Sodium Ascorbate Recipe



Sodium Ascorbate is generally considered to be a more bioavailable form of Vitamin C and is occasionally recommended as an alternative to taking the raw or unbuffered Ascorbic Acid powder owing to the frequent report of gastric upset associated with unbuffered Vitamin C (a.k.a. Ascorbic Acid).

Current prices for Sodium Ascorbate typically run about double that of straight Ascorbic Acid powder and yet with some ordinary baking soda from your kitchen you can make your own Sodium Ascorbate solution from Ascorbic Acid powder and have all the benefits of dietary supplementation with Vitamin C but reportedly having less likelihood for the gastric upset issues commonly reported when consuming larger serving amounts.

Consider that I am not recommending you take larger serving amounts of Vitamin C (sometimes referred to as megadosing) that are occasionally recommended by other including some health practice professionals. But I am offering you a simple and foolproof recipe for making your own Sodium Ascorbate should you have an interest doing it yourself.

A Word of Caution: Sodium Ascorbate contains Sodium

Sodium Ascorbate contains a fair amount of sodium and individuals on sodium restricted diets should not take Sodium Ascorbate. There are several other buffered Ascorbic Acids and salts commonly available including Ascorbyl Palmitate, Calcium Ascorbate and Magnesium Ascorbate that do not contain appreciable amounts of sodium and any of these may be effective alternatives for your consideration if you are sodium intolerant. But as always, talk to your physician should you have health related


  1. A set of kitchen measuring spoons
  2. Sodium Bicarbonate Powder (e.g. Arm & Hammer® Baking Soda)
  3. Approximately 4 ounces drinking water


  1. In a tall dry 12 to 16 ounce drinking glass place 1 teaspoon (4.2 grams) of Ascorbic Acid powder (about one level teaspoon).
  2. Next add 2.5 grams Sodium Bicarbonate (NaHCO3) powder, commonly referred to as baking soda (about 1/2 level teaspoon).
  3. Next add 2 to 3 ounces hot water (boiling from a tea kettle or hot tap water is okay) and stir until foaming stops and water turns clear (usually about 30 seconds).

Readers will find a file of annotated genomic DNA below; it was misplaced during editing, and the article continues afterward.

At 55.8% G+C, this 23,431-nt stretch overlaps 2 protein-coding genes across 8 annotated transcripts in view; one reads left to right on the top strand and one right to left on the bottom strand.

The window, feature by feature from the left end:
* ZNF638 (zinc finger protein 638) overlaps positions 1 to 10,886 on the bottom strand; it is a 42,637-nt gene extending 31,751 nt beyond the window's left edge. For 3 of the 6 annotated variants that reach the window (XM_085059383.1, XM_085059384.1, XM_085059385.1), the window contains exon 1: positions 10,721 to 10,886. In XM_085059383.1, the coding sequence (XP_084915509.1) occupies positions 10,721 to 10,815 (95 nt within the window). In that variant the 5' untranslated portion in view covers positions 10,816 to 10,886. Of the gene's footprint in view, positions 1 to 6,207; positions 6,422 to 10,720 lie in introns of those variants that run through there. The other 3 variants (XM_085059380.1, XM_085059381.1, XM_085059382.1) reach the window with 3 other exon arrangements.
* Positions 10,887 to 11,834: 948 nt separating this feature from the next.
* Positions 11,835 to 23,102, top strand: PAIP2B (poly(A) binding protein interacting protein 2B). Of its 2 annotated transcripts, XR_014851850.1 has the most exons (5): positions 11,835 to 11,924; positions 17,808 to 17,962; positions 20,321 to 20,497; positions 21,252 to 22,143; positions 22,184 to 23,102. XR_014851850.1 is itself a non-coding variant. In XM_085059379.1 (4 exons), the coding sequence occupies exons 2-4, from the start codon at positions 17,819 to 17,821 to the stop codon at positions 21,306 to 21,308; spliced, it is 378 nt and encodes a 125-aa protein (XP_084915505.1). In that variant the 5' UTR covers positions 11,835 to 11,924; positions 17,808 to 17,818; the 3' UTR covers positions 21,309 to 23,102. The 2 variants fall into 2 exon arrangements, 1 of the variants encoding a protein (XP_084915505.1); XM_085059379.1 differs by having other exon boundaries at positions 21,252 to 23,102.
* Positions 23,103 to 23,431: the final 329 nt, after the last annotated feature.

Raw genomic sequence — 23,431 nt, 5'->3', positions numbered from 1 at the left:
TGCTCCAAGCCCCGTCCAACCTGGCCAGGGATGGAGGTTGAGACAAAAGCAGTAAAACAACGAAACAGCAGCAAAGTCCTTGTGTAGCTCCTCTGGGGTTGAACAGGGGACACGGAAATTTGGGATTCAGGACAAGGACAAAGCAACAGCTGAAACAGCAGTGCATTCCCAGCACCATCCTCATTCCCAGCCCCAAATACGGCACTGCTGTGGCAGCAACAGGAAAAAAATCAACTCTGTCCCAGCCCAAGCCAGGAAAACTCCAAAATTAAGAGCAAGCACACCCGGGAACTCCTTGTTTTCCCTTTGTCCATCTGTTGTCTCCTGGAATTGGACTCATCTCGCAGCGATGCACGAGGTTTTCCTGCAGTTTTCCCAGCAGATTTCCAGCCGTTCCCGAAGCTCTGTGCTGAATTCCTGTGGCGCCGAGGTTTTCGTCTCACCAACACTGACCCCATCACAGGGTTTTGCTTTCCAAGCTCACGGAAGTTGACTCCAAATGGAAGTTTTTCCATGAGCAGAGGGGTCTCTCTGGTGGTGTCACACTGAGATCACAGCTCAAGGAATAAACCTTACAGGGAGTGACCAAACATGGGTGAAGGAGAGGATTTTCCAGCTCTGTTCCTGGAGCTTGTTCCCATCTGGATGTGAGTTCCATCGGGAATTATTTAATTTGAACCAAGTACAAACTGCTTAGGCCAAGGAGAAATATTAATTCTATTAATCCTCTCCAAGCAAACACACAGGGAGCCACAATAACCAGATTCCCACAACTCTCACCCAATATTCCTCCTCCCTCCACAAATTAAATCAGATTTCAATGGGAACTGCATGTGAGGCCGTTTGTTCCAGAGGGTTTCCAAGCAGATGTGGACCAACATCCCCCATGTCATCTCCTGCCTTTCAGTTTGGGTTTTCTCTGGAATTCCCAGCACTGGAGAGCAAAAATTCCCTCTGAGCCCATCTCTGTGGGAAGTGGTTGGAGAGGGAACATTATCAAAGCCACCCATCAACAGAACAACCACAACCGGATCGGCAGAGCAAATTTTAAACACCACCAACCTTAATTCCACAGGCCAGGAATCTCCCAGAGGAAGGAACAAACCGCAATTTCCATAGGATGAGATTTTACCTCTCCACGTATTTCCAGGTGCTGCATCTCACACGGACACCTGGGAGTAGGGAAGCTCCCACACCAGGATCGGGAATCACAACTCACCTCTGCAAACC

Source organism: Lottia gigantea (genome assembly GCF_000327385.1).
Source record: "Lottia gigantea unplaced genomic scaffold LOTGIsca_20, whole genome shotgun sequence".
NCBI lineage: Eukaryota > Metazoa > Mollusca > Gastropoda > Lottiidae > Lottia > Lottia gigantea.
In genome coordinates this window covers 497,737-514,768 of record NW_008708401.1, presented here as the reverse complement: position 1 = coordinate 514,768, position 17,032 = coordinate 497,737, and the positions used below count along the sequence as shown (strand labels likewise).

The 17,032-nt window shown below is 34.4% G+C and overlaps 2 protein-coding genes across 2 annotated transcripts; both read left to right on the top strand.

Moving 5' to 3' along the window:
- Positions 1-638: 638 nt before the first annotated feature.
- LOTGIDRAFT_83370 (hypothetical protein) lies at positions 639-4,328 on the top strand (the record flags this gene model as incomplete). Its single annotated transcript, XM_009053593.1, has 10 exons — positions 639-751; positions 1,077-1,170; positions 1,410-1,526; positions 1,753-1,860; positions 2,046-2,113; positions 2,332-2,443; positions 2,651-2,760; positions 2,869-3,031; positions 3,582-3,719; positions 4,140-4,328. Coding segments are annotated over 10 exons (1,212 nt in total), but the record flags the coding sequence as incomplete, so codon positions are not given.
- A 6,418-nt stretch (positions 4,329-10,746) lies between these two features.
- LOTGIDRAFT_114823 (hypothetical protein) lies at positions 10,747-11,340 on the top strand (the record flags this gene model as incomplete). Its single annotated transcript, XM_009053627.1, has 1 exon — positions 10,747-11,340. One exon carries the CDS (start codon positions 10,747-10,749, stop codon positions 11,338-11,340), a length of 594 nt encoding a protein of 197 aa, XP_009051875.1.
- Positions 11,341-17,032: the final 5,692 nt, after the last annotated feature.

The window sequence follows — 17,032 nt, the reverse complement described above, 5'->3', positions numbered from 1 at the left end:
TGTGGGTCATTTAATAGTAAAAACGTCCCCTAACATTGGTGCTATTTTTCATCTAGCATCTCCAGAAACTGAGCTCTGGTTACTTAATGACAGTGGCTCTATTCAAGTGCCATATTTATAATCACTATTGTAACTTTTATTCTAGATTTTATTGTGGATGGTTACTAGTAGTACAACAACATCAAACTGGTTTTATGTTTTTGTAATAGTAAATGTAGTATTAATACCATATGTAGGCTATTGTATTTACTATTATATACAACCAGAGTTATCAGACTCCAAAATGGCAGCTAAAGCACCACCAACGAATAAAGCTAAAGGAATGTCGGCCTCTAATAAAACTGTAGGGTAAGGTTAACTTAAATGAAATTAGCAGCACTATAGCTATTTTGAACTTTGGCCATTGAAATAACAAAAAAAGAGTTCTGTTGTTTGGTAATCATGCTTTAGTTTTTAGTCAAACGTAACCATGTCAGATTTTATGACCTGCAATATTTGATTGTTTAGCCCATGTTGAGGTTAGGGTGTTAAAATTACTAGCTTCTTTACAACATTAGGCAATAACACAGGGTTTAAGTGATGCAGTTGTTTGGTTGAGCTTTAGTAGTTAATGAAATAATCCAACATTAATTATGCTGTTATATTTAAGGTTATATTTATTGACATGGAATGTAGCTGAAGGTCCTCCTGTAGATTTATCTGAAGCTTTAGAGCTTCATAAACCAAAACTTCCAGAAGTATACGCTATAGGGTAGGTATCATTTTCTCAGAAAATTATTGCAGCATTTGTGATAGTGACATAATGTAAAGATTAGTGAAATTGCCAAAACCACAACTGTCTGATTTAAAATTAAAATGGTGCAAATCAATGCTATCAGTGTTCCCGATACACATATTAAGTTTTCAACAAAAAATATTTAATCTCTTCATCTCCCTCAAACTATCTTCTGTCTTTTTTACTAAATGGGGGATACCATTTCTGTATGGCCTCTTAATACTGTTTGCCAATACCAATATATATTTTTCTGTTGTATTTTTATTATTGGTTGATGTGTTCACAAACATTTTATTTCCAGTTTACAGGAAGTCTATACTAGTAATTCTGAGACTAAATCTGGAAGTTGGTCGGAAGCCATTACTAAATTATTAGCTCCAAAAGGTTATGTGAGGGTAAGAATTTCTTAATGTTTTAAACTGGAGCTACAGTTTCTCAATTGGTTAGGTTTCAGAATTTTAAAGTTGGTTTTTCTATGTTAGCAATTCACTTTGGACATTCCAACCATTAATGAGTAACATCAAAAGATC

4. Next add another 2 ounces cold water or add a couple ice cubes stirring briefly until your solution is cool enough to drink.

With the completion of this reaction you will have created approximately 5.62 grams of Sodium Ascorbate (NaA), 1.25 grams Carbon Dioxide (the fizzing gas evolved) and 0.51 grams of additional water. You should drink your Sodium Ascorbate solution within a few minutes of making it.

Sodium Ascorbate’s Half-Life

As with Ascorbic Acid, Sodium Ascorbate offers health benefits because it acts as an antioxidant in the human body. A common problem with anti-oxidants, on the other hand, is that they can oxidize rapidly with exposure oxygen in the air thereby becoming less potent and losing their effectiveness. The oxidation of Ascorbic Acid in aqueous solution may occur rapidly with a half-life of approximately 2 hours. For example, if after making your Sodium Ascorbate solution you were to leave it sitting around and wait 4 hours to drink it you might only be getting only about 25% of the original benefit because 75% of the Ascorbic Acid will have become oxidized. Therefore, it is recommended that you drink your Sodium Ascorbate solution within 5 to 10 minutes after preparing.

Theoretically, you could keep your Sodium Ascorbate solution in an airtight container indefinitely, such as a drinking water bottle filled to the top and sealed and kept in the refrigerator. However, drinking a portion of the contents and then resealing the lid would allow additional air and oxygen to become trapped in the bottle where in time it will begin to oxidize your stored Sodium Ascorbate solution. It’s probably best, therefore, to make only as much as is needed and drink your Sodium Ascorbate solution


If you’ve ever made and consumed a solution of straight Vitamin C powder in water, or consumed chewable Vitamin C tablets, you will have probably noticed a markedly sour taste. Vitamin C is an acid and acidic foods and drinks taste sour (having a low pH). Adding Sodium Bicarbonate and Vitamin C in solution results in a rather bland or salty tasting solution, when mixed according to the ratios indicated, with a resulting neutral pH of about 7.

Depending upon how much Sodium Bicarbonate you add to a given amount of Vitamin C powder the pH of the resulting solution will vary and thereby taste more sour less than pH 7 or more salty greater than pH 7. Your individual preferences and health related goals for making and taking Sodium Ascorbate may influence you to vary the pH of your Sodium Ascorbate solution one way or the other. To learn more about the potential health benefits of individually taking either Ascorbic Acid or Sodium Bicarbonate daily you may want to do your own research on these terms

Side Effects and Symptoms

Side Effects and Symptoms of the use and/or over-use of Ascorbic Acid and/or Sodium Ascorbate and/or Sodium Bicarbonate may include gastric upset, diarrhea, nausea and/or vomiting. If you experience and are concerned about the side effects from taking Ascorbic Acid, Sodium Ascorbate or Sodium Bicarbonate stop taking and consult your physician.

Disclaimer: These statements have not been evaluated by the Food and Drug Administration. This product is not intended to diagnose, treat, cure, or prevent any disease.